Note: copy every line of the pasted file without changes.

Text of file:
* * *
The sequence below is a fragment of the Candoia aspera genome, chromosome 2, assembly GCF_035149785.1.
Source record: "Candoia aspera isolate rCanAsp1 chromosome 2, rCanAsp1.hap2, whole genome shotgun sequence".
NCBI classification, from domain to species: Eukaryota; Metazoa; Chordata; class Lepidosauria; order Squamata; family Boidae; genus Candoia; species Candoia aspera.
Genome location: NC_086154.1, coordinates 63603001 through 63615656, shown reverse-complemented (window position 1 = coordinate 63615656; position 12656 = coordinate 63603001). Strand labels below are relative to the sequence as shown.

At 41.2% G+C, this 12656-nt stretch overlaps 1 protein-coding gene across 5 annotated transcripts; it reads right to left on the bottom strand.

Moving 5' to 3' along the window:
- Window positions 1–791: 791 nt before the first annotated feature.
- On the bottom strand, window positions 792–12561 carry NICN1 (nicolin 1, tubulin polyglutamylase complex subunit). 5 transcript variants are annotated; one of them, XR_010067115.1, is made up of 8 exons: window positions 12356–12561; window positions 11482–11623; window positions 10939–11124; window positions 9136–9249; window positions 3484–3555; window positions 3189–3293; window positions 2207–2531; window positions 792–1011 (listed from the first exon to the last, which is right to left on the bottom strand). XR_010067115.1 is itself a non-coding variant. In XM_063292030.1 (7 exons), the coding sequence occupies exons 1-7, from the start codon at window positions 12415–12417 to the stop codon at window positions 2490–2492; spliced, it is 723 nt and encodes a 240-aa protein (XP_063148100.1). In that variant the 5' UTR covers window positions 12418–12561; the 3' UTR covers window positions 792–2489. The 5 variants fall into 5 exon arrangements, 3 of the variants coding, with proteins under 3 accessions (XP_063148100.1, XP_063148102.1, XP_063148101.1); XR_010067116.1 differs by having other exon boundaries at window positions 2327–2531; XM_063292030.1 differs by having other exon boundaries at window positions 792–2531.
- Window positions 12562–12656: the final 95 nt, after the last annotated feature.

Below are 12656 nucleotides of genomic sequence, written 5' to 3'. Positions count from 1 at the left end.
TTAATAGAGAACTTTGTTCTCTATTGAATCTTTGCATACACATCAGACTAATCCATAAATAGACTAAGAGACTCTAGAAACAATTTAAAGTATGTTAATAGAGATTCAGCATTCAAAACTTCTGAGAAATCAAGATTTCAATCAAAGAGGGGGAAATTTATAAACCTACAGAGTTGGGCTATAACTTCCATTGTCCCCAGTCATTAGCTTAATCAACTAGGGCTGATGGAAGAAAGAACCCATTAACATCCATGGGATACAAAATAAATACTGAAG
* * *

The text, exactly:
The sequence below is a fragment of the Candoia aspera genome, chromosome 2, assembly GCF_035149785.1.
Source record: "Candoia aspera isolate rCanAsp1 chromosome 2, rCanAsp1.hap2, whole genome shotgun sequence".
NCBI classification, from domain to species: Eukaryota; Metazoa; Chordata; class Lepidosauria; order Squamata; family Boidae; genus Candoia; species Candoia aspera.
Genome location: NC_086154.1, coordinates 63603001 through 63615656, shown reverse-complemented (window position 1 = coordinate 63615656; position 12656 = coordinate 63603001). Strand labels below are relative to the sequence as shown.

At 41.2% G+C, this 12656-nt stretch overlaps 1 protein-coding gene across 5 annotated transcripts; it reads right to left on the bottom strand.

Moving 5' to 3' along the window:
- Window positions 1–791: 791 nt before the first annotated feature.
- On the bottom strand, window positions 792–12561 carry NICN1 (nicolin 1, tubulin polyglutamylase complex subunit). 5 transcript variants are annotated; one of them, XR_010067115.1, is made up of 8 exons: window positions 12356–12561; window positions 11482–11623; window positions 10939–11124; window positions 9136–9249; window positions 3484–3555; window positions 3189–3293; window positions 2207–2531; window positions 792–1011 (listed from the first exon to the last, which is right to left on the bottom strand). XR_010067115.1 is itself a non-coding variant. In XM_063292030.1 (7 exons), the coding sequence occupies exons 1-7, from the start codon at window positions 12415–12417 to the stop codon at window positions 2490–2492; spliced, it is 723 nt and encodes a 240-aa protein (XP_063148100.1). In that variant the 5' UTR covers window positions 12418–12561; the 3' UTR covers window positions 792–2489. The 5 variants fall into 5 exon arrangements, 3 of the variants coding, with proteins under 3 accessions (XP_063148100.1, XP_063148102.1, XP_063148101.1); XR_010067116.1 differs by having other exon boundaries at window positions 2327–2531; XM_063292030.1 differs by having other exon boundaries at window positions 792–2531.
- Window positions 12562–12656: the final 95 nt, after the last annotated feature.

Below are 12656 nucleotides of genomic sequence, written 5' to 3'. Positions count from 1 at the left end.
TTAATAGAGAACTTTGTTCTCTATTGAATCTTTGCATACACATCAGACTAATCCATAAATAGACTAAGAGACTCTAGAAACAATTTAAAGTATGTTAATAGAGATTCAGCATTCAAAACTTCTGAGAAATCAAGATTTCAATCAAAGAGGGGGAAATTTATAAACCTACAGAGTTGGGCTATAACTTCCATTGTCCCCAGTCATTAGCTTAATCAACTAGGGCTGATGGAAGAAAGAACCCATTAACATCCATGGGATACAAAATAAATACTGAAG